New Drug Discovery Course

Students conducting experiments in Drug Discovery

The Department of Biological Sciences began offering a new Drug Discovery course that was developed by Dr. Lukasz Ciesla in the spring of 2019. This research laboratory course gives students the opportunity to learn various approaches used in drug discovery from natural sources.

Natural products, such as plant extracts, constitute an invaluable source of biologically active molecules and it is estimated that up to 70% of currently used medicines were first identified in nature. In 2015 the Nobel Prize in Physiology or Medicine was awarded for the discovery of potent natural molecules able to treat parasitic diseases. Unfortunately, the identification of new potential medicines from plants is not an easy task due to the high complexity of natural samples. Recently, novel approaches allowing for rapid identification and extraction of biologically active compounds have been proposed to speed up the identification process for new medicines.A wipe board covered in equations and formulas from the Drug Discovery course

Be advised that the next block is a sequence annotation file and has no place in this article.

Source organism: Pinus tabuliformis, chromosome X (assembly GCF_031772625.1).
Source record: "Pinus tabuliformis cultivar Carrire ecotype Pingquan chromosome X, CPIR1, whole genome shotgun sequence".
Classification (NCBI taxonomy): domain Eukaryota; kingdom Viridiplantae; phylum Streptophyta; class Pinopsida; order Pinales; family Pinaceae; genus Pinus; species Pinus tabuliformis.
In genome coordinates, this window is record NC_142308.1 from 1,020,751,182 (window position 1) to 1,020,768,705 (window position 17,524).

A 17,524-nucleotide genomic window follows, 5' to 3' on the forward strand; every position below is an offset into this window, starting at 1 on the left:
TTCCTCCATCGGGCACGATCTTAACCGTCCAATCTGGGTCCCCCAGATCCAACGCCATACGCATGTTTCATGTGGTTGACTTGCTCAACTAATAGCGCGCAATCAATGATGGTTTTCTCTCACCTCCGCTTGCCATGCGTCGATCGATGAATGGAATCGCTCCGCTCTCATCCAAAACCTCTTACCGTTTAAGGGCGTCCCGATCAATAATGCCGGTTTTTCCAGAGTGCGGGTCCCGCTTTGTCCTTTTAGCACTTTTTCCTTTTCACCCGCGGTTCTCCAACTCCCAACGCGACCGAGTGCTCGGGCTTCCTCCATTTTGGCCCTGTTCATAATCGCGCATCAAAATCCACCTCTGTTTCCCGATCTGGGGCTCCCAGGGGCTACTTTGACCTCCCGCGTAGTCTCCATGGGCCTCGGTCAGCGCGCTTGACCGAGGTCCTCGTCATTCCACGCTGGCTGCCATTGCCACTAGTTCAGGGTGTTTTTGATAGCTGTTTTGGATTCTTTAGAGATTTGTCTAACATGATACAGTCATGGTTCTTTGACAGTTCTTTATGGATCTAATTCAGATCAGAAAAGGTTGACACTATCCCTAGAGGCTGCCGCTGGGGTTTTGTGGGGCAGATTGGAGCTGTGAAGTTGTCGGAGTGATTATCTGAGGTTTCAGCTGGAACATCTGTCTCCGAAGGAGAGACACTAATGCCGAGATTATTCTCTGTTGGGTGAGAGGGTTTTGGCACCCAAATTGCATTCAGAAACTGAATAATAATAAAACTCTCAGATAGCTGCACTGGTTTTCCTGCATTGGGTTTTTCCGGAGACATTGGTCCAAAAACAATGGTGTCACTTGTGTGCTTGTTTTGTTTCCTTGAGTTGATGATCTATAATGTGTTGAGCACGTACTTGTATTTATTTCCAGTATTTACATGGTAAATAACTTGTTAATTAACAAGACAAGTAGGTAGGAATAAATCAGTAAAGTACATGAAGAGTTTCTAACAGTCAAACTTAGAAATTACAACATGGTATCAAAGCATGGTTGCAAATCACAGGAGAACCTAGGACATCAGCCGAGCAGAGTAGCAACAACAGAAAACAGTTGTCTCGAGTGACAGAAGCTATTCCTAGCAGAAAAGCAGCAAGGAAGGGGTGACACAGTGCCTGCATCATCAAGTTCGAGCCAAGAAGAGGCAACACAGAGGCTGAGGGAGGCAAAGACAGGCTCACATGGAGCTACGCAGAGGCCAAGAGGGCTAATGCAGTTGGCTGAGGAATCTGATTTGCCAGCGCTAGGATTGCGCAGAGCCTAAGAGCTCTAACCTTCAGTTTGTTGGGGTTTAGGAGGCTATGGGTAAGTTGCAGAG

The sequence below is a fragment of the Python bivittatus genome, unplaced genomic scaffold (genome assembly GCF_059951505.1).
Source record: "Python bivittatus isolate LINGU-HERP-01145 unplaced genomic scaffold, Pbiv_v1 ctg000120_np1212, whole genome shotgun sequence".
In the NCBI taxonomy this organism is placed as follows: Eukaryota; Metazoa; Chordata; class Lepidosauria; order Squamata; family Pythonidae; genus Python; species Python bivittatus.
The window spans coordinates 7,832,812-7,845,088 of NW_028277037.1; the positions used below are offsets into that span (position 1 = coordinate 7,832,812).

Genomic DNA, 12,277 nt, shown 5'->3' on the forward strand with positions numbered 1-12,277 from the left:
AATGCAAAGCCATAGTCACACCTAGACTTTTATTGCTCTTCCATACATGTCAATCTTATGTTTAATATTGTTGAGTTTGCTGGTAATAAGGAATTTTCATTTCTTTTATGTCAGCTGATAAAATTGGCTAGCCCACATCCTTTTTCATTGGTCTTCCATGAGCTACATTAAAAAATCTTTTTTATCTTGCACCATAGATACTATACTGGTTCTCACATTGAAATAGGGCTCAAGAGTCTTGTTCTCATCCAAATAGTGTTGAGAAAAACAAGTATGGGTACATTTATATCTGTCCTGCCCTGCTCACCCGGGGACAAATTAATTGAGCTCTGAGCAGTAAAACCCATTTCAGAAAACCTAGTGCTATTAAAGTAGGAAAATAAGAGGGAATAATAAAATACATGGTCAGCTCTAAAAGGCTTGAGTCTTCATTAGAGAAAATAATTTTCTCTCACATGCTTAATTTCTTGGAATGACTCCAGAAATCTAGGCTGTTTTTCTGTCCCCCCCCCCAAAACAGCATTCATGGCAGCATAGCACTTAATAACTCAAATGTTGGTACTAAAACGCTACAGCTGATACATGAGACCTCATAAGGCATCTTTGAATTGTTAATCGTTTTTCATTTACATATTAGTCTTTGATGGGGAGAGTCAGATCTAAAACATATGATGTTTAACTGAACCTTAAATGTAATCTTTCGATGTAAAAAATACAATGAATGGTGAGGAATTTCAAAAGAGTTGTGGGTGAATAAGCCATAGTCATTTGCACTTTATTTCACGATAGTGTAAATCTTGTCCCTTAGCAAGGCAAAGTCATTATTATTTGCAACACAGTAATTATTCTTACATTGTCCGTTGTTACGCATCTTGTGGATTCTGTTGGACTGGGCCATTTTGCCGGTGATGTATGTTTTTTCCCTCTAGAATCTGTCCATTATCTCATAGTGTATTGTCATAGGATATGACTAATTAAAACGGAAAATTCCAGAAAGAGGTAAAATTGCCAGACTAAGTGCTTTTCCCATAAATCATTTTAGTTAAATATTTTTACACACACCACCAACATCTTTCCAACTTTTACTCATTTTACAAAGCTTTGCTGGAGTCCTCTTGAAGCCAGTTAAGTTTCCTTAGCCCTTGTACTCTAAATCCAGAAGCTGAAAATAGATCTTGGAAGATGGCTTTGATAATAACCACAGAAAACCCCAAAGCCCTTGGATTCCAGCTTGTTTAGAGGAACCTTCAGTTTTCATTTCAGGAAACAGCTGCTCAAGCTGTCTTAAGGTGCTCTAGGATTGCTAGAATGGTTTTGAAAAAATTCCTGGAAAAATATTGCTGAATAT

Students enrolled in the Drug Discovery course learn to use these innovative approaches in the identification of new medicines. Students work in small groups on individual projects aiming at the detection of plant-derived molecules targeting specific proteins in the human body; for example, enzymes or transmembrane proteins. Apart from designing and developing highly innovative bioassays, the course participants learn to use multiple analytical and pharmacological techniques, such as: accelerated solvent extraction, high-performance liquid chromatography, high-resolution mass spectrometry, and cell-based functional assays. Students also learn how to analyze and report their own data and those published in scientific literature. The course provides knowledge and skills valuable in graduate, medical and pharmacy schools.